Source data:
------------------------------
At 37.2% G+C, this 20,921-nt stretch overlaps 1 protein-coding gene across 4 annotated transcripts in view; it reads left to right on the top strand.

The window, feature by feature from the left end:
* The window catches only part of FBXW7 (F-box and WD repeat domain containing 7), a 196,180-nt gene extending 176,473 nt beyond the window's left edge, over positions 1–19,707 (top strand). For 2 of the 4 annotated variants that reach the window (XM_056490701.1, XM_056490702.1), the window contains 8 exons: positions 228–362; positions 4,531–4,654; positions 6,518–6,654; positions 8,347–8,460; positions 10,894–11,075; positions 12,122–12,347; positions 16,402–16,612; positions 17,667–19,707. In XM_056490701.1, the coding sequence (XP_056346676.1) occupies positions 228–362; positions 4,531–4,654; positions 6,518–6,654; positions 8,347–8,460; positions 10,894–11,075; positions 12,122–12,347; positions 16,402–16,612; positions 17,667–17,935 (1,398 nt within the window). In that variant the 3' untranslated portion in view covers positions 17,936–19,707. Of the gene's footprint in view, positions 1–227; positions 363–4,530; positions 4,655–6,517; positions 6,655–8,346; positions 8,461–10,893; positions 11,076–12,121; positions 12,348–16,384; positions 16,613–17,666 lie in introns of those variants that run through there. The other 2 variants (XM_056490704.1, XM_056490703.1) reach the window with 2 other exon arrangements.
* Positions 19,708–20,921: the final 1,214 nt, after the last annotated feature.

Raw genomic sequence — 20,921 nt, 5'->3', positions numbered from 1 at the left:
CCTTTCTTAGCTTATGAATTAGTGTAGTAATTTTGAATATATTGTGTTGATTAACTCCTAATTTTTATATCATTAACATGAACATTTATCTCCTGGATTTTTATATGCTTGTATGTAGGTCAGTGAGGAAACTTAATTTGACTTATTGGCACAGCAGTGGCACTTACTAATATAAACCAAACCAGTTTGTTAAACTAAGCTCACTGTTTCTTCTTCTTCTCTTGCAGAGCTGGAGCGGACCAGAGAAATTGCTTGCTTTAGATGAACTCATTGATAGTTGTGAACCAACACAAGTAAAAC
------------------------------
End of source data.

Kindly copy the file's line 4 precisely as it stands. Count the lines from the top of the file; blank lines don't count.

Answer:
* Positions 19,708–20,921: the final 1,214 nt, after the last annotated feature.